Language Selection

English French German Italian Portuguese Spanish

Pick your own OOo, there must be one for you!

Filed under
OOo

OpenOffice.org is probably the biggest free software project in existence today. It certainly is the biggest single piece of software one can download and compile in one go, with the core package hitting over the 100MB mark (while bzip’d) and the total sources going over 200MB.

It directly competes with Microsoft Office, is a bit more easy to install than KOffice, and is very complete.

But what will you get?

You don’t usually compile OpenOffice.org (OOo for short) yourself. The first reason: it’s HUGE: it needs 9GB of free disk space to compile successfully with default options. Second, it’s LONG—plan at least a day for the initial build if your system isn’t a powerhouse with a dozen gigabytes of RAM. And third, you probably already have a version compiled for your system.

I will explore the highly active OOo 2.x code line here; the older 1.1.x code line may work on older systems and many UNIXes (IRIX, AIX, Linux/Sparc), but it is too limited to remain interesting.

Systems

Supported ports

Right now the following operating systems have supported, native, recent versions:

Windows NT 5 (2000, XP, Vista)
GNU/Linux x86 (starting with kernel 2.2.16, glibc2 2.6 and X11R6)
Solaris 8 on SPARC or on x86
MacOS X 10.3.5 PowerPC and x86 with Apple’s X11 compatibility layer

More Here.



More in Tux Machines

Simplenote want developers to make a GNU/Linux implementation

Matt Mullenweg founder and CEO of Automattic which is responsible for WordPress.com has reached out to people who develop software on the GNU/Linux platform to find someone who will bring the Simplenote application to GNU/Linux. Read more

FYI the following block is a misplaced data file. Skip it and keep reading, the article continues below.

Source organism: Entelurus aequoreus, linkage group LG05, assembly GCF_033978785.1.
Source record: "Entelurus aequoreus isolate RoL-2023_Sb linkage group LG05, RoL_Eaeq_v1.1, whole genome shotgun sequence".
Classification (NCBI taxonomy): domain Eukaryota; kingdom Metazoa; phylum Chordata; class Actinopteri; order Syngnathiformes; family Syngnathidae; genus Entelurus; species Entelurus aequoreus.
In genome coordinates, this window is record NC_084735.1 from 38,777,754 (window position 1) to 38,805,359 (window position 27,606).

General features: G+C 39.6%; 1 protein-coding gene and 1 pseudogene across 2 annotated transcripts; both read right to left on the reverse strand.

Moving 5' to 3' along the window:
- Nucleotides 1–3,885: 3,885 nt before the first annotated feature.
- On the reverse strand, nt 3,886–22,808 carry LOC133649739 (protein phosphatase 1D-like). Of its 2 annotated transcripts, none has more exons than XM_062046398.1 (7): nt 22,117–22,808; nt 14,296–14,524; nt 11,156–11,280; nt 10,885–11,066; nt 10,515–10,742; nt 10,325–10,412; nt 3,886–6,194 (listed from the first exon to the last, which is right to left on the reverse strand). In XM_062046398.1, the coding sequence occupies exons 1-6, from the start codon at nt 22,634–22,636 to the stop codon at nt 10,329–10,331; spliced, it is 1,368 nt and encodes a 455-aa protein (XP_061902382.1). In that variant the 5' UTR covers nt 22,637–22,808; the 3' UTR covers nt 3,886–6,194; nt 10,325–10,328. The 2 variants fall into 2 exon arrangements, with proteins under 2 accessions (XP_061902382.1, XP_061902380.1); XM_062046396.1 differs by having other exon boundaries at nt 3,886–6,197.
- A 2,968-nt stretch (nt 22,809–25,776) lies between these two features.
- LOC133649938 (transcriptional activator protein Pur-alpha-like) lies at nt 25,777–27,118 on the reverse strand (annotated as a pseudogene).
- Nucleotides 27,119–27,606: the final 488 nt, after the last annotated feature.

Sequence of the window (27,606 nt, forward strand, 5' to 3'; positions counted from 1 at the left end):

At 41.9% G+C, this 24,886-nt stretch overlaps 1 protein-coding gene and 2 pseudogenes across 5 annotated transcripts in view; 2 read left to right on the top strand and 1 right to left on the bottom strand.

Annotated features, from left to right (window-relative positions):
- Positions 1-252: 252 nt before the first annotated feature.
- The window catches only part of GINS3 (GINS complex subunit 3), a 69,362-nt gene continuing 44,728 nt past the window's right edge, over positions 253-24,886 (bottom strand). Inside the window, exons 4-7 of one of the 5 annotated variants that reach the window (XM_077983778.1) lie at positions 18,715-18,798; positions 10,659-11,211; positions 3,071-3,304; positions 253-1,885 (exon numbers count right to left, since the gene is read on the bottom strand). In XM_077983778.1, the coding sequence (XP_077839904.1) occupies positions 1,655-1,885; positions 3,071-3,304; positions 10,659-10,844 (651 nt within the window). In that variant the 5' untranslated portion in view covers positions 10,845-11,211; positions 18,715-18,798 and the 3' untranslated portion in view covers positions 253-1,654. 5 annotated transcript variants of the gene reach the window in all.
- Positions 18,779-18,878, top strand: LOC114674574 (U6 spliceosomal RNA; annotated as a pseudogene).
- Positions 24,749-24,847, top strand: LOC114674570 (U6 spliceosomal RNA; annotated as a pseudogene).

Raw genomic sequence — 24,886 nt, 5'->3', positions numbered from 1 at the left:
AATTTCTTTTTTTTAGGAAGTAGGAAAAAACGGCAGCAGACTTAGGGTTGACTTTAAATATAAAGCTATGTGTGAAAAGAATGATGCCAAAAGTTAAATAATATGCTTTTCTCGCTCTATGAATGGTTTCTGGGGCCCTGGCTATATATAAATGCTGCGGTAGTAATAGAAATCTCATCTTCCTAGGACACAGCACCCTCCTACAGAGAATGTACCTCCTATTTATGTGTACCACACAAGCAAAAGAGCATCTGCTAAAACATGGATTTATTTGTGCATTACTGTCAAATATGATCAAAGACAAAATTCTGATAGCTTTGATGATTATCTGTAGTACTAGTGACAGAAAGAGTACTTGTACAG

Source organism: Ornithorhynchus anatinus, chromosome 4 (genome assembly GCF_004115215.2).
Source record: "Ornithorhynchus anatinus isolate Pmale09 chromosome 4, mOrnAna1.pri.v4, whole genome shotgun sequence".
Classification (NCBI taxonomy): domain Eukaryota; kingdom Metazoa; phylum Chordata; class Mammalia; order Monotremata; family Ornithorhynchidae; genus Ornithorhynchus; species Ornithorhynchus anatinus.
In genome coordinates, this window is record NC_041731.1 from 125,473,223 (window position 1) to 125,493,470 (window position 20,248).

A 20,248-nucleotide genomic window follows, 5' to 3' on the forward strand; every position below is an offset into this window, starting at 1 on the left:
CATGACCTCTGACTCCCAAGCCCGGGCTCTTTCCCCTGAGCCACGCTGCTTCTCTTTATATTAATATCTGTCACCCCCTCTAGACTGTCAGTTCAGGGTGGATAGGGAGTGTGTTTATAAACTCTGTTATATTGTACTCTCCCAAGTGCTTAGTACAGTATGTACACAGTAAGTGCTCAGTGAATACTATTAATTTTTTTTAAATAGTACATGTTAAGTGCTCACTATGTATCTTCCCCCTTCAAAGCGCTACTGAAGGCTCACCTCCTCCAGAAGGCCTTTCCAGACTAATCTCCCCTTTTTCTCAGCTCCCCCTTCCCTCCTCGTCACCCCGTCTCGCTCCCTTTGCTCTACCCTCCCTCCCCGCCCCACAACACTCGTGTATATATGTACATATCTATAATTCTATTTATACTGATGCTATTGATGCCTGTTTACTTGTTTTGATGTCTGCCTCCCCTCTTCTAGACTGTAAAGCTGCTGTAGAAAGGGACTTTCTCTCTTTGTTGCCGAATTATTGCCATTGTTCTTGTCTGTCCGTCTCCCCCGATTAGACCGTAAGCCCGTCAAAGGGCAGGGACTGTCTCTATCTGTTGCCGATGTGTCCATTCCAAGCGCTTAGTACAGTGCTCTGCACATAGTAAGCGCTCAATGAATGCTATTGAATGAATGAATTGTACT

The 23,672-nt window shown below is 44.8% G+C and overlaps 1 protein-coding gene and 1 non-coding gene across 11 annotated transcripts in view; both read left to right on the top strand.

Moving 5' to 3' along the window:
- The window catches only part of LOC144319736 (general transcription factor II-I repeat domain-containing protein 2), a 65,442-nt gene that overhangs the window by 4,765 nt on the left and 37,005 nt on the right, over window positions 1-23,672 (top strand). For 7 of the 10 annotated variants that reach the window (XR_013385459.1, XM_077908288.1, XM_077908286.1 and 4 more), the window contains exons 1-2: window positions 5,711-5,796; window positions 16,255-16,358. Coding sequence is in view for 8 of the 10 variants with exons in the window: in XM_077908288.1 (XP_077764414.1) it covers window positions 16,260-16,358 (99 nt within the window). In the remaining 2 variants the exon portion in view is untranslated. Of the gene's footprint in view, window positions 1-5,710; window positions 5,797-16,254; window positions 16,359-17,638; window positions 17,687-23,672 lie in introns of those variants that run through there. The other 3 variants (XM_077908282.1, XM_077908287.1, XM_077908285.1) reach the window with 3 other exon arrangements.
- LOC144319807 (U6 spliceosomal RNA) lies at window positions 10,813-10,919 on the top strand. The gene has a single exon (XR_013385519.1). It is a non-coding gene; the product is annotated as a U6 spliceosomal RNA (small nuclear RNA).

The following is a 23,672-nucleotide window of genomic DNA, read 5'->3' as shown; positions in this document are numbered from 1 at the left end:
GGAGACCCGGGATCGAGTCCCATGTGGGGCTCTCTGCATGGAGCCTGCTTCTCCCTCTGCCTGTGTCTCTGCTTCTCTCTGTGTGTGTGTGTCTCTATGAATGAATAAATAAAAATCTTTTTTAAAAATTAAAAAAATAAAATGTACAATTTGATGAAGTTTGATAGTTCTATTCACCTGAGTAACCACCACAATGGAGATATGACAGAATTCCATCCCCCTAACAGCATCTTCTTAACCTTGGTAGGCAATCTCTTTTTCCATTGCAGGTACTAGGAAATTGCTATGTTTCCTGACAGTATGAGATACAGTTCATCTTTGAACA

How to set up Raspberry Pi, the little computer you can cook into DIY tech projects

You don't need an electrical engineering degree to build a robot army. With the $35 Raspberry Pi B+, you can create robots and connected devices on the cheap, with little more than an Internet connection and a bunch of spare time. The Raspberry Pi is a computer about the size of a credit card. The darling of the do-it-yourself electronics crowd, the Pi was originally designed to teach kids computer and programming skills without the need for expensive computer labs. People have used Raspberry Pis for everything from robots to cheap home media centers. The Pi sports USB ports, HDMI video, and a host of other peripherals. The latest version, the B+, sports 512MB of RAM and uses a MicroSD card instead of a full-size card. Read more

LibreOffice Ported To 64-bit ARM (AArch64)

As more and more open-source programs get brought up for 64-bit ARM, LibreOffice is the latest to receive such AArch64 enablement. As of today in LibreOffice Git is the initial AArch64 support. Over one thousand new lines of code were added to LibreOffice by Red Hat's Stephan Bergmann for allowing the open-source office suite to build on the ARMv8 64-bit architecture. LibreOffice already runs on many CPU architectures from x86 to Alpha and SPARC with ARM64 just being the latest. Read more

SUSE's Flavio Castelli on Docker's Rise Among Linux Distros

Docker has only gained traction since its launch a little over a year ago as more companies join the community's efforts on a regular basis. On July 30, the first official Docker build for openSUSE was released, making this distribution the latest among many to join the fray. I connected with Flavio Castelli, a senior software engineer at SUSE, who works extensively on SUSE Linux Enterprise and has played a major role in bringing official Docker support to openSUSE. In this interview, he discuses the importance of bringing Docker to each Linux distribution, the future of Docker on SUSE Linux Enterprise, and other interesting developments in the Docker ecosystem. Read more